Unfortunately there's no secret to managing zero-days. They're quite simply a race between people who might exploit the issue, and you to issue a release and inform your users.


Your responsibility as a package author or maintainer is to protect your users. The name of the game is keeping your users informed and able to judge their own security, and making sure they have that information before the bad guys do.

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Effective Code Review

Posted September 26th, 2013. Tagged with openstack, python, community, django, open-source.

Maybe you practice code review, either as a part of your open source project or as a part of your team at work, maybe you don't yet. But if you're working on a software project with more than one person it is, in my view, a necessary piece of a healthy workflow. The purpose of this piece is to try to convince you its valuable, and show you how to do it effectively.

This is based on my experience doing code review both as a part of my job at several different companies, as well as in various open source projects.


It seems only seems fair that before I try to convince you to make code review an integral part of your workflow, I precisely define what it is.

Code review is the process of having another human being read over a diff. It's exactly like what you might do to review someone's blog post or essay, except it's applied to code. It's important to note that code review is about code. Code review doesn't mean an architecture review, a system design review, or anything like that.


Why should you do code review? It's got a few benefits:

  • It raises the bus factor. By forcing someone else to have the familiarity to review a piece of code you guarantee that at least two people understand it.
  • It ensures readability. By getting someone else to provide feedback based on reading, rather than writing, the code you verify that the code is readable, and give an opportunity for someone with fresh eyes to suggest improvements.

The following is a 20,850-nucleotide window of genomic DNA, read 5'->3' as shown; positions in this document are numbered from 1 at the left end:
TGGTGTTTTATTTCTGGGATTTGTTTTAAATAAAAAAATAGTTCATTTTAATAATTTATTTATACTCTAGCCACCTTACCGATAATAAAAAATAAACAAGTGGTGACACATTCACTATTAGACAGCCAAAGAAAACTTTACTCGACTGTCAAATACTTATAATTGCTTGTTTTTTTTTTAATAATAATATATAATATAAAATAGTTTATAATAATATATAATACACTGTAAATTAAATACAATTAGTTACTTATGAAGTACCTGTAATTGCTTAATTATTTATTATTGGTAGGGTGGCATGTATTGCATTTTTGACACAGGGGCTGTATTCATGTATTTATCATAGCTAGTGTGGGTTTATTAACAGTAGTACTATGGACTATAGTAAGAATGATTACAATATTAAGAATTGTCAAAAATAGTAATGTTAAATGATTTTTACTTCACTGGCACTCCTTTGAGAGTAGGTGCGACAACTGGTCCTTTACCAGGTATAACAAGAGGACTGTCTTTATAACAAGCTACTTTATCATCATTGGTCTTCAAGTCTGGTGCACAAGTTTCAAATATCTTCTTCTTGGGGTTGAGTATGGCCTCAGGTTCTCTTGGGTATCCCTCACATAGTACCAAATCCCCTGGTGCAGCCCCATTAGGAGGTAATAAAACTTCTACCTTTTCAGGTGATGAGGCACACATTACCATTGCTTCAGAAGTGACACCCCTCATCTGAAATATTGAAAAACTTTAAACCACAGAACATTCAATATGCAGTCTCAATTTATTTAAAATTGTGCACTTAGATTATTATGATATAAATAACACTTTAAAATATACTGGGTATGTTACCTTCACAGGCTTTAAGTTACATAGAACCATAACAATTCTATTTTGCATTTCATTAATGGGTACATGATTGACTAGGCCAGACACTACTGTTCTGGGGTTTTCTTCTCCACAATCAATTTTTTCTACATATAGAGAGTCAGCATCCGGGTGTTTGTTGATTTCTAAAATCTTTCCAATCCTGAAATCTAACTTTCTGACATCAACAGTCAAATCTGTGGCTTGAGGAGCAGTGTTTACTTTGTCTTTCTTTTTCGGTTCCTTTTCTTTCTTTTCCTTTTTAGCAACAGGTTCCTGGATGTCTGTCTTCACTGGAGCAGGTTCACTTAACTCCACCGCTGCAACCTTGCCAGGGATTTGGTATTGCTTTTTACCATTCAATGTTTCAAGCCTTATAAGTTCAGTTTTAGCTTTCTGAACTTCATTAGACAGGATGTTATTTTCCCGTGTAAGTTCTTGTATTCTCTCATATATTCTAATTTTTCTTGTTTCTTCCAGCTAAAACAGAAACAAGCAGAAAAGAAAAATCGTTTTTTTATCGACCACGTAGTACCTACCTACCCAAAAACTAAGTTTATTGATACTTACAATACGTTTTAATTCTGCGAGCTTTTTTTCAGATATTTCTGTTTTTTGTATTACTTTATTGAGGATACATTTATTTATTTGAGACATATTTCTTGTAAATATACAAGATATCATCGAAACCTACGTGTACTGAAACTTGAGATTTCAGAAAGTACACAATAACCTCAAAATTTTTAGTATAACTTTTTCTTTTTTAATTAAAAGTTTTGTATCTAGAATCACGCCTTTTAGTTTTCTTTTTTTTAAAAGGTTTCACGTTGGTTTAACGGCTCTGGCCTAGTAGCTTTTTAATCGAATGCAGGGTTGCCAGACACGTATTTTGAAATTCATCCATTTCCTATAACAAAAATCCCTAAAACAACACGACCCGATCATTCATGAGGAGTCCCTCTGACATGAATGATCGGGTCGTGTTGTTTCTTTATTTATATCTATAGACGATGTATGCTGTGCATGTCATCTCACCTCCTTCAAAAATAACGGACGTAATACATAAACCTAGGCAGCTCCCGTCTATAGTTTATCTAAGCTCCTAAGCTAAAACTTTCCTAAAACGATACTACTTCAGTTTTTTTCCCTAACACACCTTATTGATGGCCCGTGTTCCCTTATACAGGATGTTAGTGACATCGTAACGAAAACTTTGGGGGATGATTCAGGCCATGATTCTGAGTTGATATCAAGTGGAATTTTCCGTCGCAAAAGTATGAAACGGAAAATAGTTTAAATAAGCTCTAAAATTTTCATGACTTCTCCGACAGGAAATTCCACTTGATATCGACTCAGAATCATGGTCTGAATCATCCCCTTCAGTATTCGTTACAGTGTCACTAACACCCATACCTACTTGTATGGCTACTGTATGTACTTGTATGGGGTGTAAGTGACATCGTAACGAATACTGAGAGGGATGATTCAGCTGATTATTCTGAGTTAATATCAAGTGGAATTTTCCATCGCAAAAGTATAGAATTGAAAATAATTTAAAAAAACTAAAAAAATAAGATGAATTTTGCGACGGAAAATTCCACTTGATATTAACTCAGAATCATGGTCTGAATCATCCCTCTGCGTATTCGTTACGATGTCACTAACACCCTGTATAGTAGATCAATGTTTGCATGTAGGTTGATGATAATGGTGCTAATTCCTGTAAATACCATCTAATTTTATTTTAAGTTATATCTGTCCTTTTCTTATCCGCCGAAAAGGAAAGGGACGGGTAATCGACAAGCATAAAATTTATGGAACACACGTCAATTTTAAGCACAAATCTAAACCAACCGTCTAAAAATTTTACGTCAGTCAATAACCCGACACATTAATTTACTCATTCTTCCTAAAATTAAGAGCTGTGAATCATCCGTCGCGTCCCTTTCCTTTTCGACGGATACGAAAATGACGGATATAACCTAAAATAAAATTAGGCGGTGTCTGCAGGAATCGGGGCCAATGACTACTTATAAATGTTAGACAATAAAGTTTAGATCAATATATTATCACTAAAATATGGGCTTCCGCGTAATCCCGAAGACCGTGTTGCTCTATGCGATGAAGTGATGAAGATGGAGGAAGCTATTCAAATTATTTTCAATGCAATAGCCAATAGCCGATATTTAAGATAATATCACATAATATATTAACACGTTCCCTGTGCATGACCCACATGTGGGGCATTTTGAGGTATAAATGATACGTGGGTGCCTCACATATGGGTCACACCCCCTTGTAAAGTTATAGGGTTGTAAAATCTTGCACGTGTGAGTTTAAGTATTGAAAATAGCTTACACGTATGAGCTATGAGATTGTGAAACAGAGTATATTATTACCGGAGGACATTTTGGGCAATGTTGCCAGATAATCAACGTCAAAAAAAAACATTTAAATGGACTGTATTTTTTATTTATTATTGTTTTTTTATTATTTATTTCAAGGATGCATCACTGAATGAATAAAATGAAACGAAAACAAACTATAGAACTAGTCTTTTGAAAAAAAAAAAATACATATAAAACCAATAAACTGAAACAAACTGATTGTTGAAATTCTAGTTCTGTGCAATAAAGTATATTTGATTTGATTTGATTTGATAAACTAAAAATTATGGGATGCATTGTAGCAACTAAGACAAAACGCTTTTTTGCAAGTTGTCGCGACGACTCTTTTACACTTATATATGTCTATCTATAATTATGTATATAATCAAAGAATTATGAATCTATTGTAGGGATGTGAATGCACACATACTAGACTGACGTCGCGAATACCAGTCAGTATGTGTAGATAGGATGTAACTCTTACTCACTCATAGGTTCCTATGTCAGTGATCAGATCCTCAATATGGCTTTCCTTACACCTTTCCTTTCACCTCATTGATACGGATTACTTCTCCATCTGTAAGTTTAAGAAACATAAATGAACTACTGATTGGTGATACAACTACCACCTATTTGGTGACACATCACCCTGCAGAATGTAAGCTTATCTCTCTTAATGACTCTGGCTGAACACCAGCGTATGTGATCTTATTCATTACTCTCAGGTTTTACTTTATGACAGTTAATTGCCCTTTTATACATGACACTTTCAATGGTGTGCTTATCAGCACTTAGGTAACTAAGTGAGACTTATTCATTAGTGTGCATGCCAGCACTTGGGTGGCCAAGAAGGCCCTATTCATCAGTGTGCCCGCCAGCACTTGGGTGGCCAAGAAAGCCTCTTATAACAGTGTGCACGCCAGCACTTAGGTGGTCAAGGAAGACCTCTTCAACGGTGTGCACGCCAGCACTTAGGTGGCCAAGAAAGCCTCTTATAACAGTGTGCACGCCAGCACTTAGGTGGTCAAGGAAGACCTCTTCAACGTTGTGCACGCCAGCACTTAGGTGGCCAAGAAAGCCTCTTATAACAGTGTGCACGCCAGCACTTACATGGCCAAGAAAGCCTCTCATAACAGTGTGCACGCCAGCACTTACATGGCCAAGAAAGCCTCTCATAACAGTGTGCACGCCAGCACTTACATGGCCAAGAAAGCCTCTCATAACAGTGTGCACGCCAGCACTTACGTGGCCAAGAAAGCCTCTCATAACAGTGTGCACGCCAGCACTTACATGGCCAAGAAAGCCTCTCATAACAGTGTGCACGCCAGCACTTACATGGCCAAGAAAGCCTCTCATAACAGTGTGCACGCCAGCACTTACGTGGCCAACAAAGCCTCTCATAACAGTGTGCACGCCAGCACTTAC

• It catches bugs. By getting more eyes on a piece of code, you increase the chances that someone will notice a bug before it manifests itself in production. This is in keeping with Eric Raymond's maxim that, "given enough eyeballs, all bugs are shallow".
  • It encourages a healthy engineering culture. Feedback is important for engineers to grow in their jobs. By having a culture of "everyone's code gets reviewed" you promote a culture of positive, constructive feedback. In teams without review processes, or where reviews are infrequent, code review tends to be a tool for criticism, rather than learning and growth.


So now that I've, hopefully, convinced you to make code review a part of your workflow how do you put it into practice?

First, a few ground rules:

  • Don't use humans to check for things a machine can. This means that code review isn't a process of running your tests, or looking for style guide violations. Get a CI server to check for those, and have it run automatically. This is for two reasons: first, if a human has to do it, they'll do it wrong (this is true of everything), second, people respond to certain types of reviews better when they come from a machine. If I leave the review "this line is longer than our style guide suggests" I'm nitpicking and being a pain in the ass, if a computer leaves that review, it's just doing it's job.
  • Everybody gets code reviewed. Code review isn't something senior engineers do to junior engineers, it's something everyone participates in. Code review can be a great equalizer, senior engineers shouldn't have special privledges, and their code certainly isn't above the review of others.